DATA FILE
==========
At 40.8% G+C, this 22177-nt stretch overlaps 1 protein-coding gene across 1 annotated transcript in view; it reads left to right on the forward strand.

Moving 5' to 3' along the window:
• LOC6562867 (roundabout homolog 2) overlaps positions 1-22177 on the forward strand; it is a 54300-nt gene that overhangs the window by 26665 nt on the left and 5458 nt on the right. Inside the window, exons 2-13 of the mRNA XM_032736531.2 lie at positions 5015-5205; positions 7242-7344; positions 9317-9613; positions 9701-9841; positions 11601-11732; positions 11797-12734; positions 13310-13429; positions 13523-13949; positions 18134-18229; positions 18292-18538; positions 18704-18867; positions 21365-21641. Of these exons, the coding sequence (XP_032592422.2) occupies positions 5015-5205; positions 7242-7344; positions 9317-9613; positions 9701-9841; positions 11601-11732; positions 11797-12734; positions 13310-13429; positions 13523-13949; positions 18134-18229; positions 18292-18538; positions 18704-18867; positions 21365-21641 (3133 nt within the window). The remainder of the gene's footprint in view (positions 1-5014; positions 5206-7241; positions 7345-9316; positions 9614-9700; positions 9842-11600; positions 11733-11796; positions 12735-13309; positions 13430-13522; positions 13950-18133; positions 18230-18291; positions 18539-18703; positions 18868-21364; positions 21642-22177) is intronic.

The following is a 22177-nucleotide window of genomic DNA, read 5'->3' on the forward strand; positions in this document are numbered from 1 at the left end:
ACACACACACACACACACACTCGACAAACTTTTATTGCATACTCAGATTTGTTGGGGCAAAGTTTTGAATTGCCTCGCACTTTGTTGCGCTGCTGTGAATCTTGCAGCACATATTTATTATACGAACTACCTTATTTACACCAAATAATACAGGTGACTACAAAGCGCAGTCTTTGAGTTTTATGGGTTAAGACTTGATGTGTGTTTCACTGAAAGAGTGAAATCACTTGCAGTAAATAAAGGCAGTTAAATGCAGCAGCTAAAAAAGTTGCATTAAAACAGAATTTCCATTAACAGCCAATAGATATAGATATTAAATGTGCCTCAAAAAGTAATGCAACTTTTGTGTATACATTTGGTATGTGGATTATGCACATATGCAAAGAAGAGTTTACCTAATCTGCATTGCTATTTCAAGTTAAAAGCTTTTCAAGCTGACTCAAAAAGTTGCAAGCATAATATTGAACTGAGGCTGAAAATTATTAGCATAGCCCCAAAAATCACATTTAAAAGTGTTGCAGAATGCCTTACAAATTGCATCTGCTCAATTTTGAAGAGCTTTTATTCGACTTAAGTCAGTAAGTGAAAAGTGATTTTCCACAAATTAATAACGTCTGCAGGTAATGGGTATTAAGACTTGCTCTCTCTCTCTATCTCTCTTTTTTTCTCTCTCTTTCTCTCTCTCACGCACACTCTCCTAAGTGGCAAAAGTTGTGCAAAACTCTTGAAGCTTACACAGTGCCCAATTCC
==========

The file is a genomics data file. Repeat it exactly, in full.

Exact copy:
At 40.8% G+C, this 22177-nt stretch overlaps 1 protein-coding gene across 1 annotated transcript in view; it reads left to right on the forward strand.

Moving 5' to 3' along the window:
• LOC6562867 (roundabout homolog 2) overlaps positions 1-22177 on the forward strand; it is a 54300-nt gene that overhangs the window by 26665 nt on the left and 5458 nt on the right. Inside the window, exons 2-13 of the mRNA XM_032736531.2 lie at positions 5015-5205; positions 7242-7344; positions 9317-9613; positions 9701-9841; positions 11601-11732; positions 11797-12734; positions 13310-13429; positions 13523-13949; positions 18134-18229; positions 18292-18538; positions 18704-18867; positions 21365-21641. Of these exons, the coding sequence (XP_032592422.2) occupies positions 5015-5205; positions 7242-7344; positions 9317-9613; positions 9701-9841; positions 11601-11732; positions 11797-12734; positions 13310-13429; positions 13523-13949; positions 18134-18229; positions 18292-18538; positions 18704-18867; positions 21365-21641 (3133 nt within the window). The remainder of the gene's footprint in view (positions 1-5014; positions 5206-7241; positions 7345-9316; positions 9614-9700; positions 9842-11600; positions 11733-11796; positions 12735-13309; positions 13430-13522; positions 13950-18133; positions 18230-18291; positions 18539-18703; positions 18868-21364; positions 21642-22177) is intronic.

The following is a 22177-nucleotide window of genomic DNA, read 5'->3' on the forward strand; positions in this document are numbered from 1 at the left end:
ACACACACACACACACACACTCGACAAACTTTTATTGCATACTCAGATTTGTTGGGGCAAAGTTTTGAATTGCCTCGCACTTTGTTGCGCTGCTGTGAATCTTGCAGCACATATTTATTATACGAACTACCTTATTTACACCAAATAATACAGGTGACTACAAAGCGCAGTCTTTGAGTTTTATGGGTTAAGACTTGATGTGTGTTTCACTGAAAGAGTGAAATCACTTGCAGTAAATAAAGGCAGTTAAATGCAGCAGCTAAAAAAGTTGCATTAAAACAGAATTTCCATTAACAGCCAATAGATATAGATATTAAATGTGCCTCAAAAAGTAATGCAACTTTTGTGTATACATTTGGTATGTGGATTATGCACATATGCAAAGAAGAGTTTACCTAATCTGCATTGCTATTTCAAGTTAAAAGCTTTTCAAGCTGACTCAAAAAGTTGCAAGCATAATATTGAACTGAGGCTGAAAATTATTAGCATAGCCCCAAAAATCACATTTAAAAGTGTTGCAGAATGCCTTACAAATTGCATCTGCTCAATTTTGAAGAGCTTTTATTCGACTTAAGTCAGTAAGTGAAAAGTGATTTTCCACAAATTAATAACGTCTGCAGGTAATGGGTATTAAGACTTGCTCTCTCTCTCTATCTCTCTTTTTTTCTCTCTCTTTCTCTCTCTCACGCACACTCTCCTAAGTGGCAAAAGTTGTGCAAAACTCTTGAAGCTTACACAGTGCCCAATTCC